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Adding lending tools to leverage PPP momentum

  • matthew tevis headshot

    Authors

    Matthew Tevis

    Managing Partner, Board Member
    Global Head of Financial Institutions

    Kennett Square, PA

Many community banks received high marks from commercial borrowers for their support throughout the SBA’s Paycheck Protection Program (PPP) loan application process. These institutions had to react quickly and took advantage of their local decision-making and focus on meeting borrower needs. As some larger financial institutions stumbled through the process and frustrated existing clients, many community banks were able to establish relationships with these borrowers. Now these smaller institutions are thinking about how they can retain and broaden their new commercial relationships.

Interest rate hedging solutions can help community banks expand their lending tools to compete more effectively with larger organizations and provide borrowers with additional flexibility. Those institutions already equipped with interest rate hedging capabilities tend to utilize plain-vanilla structures like swaps, caps, and floors. With a swap, two parties agree to exchange interest payments based on a specified notional amount for a defined term. Typically, one party pays a fixed rate while the other party pays a floating rate based on an index such as LIBOR or Prime. In contrast, caps and floors are used to set upper and lower boundaries, respectively, on a floating rate index.

The two most common ways derivatives are used by banks are through loan-level and balance sheet hedging programs. Loan-level hedging is typically tied to a longer-term financing and may or may not involve the borrower in the transaction. In the first scenario, a bank provides the borrower with a floating rate loan combined with a pay-fixed swap to achieve the fixed rate financing. The bank can then use an offsetting swap with a dealer to eliminate the rate risk. This structure is commonly referred to as a “back-to-back swap.” In the second scenario, a bank can provide the borrower with a traditional fixed rate loan and utilize a swap internally to manage the risk. The only impact on the fixed rate loan to the borrower is that it would need to include “make-whole” language in the event of a prepayment.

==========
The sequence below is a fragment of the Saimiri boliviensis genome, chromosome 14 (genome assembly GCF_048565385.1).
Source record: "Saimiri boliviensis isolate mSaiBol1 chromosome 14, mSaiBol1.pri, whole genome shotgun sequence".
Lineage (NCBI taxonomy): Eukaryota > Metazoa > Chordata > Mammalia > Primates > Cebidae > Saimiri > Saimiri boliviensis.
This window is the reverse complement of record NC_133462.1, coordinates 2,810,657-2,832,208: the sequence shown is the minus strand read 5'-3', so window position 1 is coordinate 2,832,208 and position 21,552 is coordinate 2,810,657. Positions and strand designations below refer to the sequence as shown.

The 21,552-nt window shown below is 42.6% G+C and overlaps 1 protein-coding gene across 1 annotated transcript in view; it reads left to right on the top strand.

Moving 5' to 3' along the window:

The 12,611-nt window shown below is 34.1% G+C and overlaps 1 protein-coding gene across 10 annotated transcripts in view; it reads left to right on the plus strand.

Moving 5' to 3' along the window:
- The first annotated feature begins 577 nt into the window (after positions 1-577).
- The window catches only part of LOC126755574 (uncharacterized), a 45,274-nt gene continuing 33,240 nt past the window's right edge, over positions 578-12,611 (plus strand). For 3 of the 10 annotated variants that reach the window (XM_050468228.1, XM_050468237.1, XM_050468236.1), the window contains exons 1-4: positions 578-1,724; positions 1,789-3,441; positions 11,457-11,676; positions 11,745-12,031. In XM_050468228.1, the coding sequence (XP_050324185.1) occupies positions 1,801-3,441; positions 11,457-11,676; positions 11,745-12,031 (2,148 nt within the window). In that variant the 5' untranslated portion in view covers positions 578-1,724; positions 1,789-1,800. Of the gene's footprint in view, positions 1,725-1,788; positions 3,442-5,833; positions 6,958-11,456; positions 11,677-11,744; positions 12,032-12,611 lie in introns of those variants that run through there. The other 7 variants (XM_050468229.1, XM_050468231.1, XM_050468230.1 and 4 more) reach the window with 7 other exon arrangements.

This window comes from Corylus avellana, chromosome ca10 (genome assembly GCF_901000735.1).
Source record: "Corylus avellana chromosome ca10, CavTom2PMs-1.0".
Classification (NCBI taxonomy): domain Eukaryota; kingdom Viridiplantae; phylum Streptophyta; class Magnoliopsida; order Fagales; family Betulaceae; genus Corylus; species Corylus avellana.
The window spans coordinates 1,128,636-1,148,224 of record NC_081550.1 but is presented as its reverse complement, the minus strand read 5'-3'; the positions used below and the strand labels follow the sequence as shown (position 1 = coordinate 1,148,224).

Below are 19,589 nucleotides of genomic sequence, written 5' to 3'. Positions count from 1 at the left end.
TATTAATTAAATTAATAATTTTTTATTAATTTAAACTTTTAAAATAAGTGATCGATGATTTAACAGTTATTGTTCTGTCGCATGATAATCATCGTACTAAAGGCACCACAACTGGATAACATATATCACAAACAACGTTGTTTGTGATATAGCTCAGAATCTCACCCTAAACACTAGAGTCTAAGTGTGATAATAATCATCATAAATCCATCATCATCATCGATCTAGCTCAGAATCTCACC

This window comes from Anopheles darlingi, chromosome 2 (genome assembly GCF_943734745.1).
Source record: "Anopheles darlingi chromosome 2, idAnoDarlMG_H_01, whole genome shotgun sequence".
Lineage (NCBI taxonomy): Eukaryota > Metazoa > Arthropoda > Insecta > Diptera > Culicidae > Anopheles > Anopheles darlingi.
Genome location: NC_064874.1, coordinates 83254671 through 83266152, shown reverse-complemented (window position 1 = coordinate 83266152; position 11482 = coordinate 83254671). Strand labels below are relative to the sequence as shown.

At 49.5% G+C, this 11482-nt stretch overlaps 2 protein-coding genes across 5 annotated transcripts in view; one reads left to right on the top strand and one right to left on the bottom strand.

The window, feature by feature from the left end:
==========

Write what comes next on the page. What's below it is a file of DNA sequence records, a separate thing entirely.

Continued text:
Why would a bank and its borrowers want to take on the additional effort to use a swap? From the bank’s perspective, it can better manage its rate risk which may allow it to offer more competitive rates and longer-term loans. It can also generate fee income when using a back-to-back swap structure. Borrowers can also benefit by having more flexibility. They can hedge a portion or all of the loan for a certain period or the full term. Additionally, they can utilize a forward-starting structure that may better align with their underlying financing. Lastly, the swap contract will have a market value based on prevailing interest rates. If the borrower chooses to prepay the financing and terminate the associated swap, the market value could be positive and recognized as a gain. Borrowers do not have that potential upside with a traditional fixed rate loan.

Balance sheet hedging is another way a financial institution can create additional operating flexibility and be more competitive with borrowers. Interest rate derivatives are often used by community banks to lower funding costs, reduce asset duration, and minimize exposure to falling/rising rates. All these strategies are used by depositories for their own balance sheet risk management. However, these hedging strategies can indirectly benefit borrowers by allowing the bank to meet their specific financing needs. Without access to these hedging tools, the bank may need to pass on the business opportunity, absorb additional rate risk and/or change the mix of its product offerings which may not align with its strategic plan.